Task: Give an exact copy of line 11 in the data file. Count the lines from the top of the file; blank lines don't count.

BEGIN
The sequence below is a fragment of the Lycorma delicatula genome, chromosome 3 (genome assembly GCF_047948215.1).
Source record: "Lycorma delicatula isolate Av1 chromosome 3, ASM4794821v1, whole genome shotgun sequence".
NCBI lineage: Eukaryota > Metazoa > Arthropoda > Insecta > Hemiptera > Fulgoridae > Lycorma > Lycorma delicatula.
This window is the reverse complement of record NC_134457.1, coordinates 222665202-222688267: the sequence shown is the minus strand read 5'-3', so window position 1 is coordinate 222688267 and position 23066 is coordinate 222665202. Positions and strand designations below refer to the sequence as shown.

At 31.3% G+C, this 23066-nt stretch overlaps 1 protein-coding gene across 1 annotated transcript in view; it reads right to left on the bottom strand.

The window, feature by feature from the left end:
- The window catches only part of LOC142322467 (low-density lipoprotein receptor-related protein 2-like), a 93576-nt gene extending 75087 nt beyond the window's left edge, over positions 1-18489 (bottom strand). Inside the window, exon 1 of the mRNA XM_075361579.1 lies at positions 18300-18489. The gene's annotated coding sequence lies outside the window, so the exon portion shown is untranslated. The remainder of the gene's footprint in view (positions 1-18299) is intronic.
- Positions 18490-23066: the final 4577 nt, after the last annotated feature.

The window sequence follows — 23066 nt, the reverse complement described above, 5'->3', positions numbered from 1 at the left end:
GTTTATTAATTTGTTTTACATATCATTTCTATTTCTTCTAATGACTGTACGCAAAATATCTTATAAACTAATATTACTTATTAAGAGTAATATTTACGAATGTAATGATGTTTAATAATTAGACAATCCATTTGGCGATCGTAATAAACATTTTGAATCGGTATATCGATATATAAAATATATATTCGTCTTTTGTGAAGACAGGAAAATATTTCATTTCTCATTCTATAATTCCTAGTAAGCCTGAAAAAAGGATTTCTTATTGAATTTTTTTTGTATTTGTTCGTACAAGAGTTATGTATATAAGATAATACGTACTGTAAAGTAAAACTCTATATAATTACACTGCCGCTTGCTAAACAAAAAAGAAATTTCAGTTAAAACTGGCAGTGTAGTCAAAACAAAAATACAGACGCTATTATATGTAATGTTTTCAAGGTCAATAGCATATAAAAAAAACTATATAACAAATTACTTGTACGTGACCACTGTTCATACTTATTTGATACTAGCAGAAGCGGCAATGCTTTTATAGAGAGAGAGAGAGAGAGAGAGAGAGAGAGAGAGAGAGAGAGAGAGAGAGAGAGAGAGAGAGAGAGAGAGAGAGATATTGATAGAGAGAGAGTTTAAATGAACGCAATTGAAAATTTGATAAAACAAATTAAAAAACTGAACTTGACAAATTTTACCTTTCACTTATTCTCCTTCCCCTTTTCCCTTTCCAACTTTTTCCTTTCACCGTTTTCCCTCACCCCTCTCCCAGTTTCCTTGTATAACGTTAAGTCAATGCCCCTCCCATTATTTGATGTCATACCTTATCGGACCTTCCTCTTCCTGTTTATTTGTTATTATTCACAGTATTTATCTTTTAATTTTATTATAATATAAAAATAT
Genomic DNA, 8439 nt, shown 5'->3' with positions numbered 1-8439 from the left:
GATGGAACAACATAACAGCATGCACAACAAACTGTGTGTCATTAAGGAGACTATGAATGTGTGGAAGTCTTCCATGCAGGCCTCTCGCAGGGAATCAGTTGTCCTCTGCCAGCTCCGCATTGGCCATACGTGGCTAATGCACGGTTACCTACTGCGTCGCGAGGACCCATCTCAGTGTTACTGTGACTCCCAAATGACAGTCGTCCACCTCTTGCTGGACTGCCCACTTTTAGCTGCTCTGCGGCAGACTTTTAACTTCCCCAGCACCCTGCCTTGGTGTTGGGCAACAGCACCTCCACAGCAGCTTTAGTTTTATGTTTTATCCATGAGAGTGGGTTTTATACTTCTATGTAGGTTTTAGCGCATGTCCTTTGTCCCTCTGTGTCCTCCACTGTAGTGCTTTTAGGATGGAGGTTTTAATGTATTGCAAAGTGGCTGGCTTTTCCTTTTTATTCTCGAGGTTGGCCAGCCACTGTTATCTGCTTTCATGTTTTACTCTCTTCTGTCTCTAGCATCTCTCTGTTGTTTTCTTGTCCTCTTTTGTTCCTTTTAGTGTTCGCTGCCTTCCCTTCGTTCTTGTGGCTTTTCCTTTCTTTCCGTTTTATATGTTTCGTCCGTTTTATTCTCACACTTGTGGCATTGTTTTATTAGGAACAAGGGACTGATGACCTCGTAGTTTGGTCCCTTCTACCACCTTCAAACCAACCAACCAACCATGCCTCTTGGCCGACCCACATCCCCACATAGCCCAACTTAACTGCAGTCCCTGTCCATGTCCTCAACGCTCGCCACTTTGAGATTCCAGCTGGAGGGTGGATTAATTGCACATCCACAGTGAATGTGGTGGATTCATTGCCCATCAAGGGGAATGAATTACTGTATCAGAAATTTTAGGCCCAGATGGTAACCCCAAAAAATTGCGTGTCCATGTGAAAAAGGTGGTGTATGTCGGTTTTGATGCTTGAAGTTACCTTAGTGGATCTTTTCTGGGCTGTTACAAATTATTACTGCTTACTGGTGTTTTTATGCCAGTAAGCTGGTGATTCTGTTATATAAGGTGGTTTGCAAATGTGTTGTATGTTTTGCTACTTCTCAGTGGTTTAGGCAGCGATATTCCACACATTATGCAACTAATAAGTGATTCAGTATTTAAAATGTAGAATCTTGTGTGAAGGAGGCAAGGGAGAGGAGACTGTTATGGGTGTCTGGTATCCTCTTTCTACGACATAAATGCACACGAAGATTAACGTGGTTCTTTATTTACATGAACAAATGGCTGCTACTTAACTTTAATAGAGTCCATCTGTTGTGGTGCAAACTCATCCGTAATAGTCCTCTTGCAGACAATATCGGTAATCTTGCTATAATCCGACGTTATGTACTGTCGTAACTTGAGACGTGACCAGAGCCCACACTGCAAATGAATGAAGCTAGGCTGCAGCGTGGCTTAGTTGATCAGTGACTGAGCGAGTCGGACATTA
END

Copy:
Genomic DNA, 8439 nt, shown 5'->3' with positions numbered 1-8439 from the left: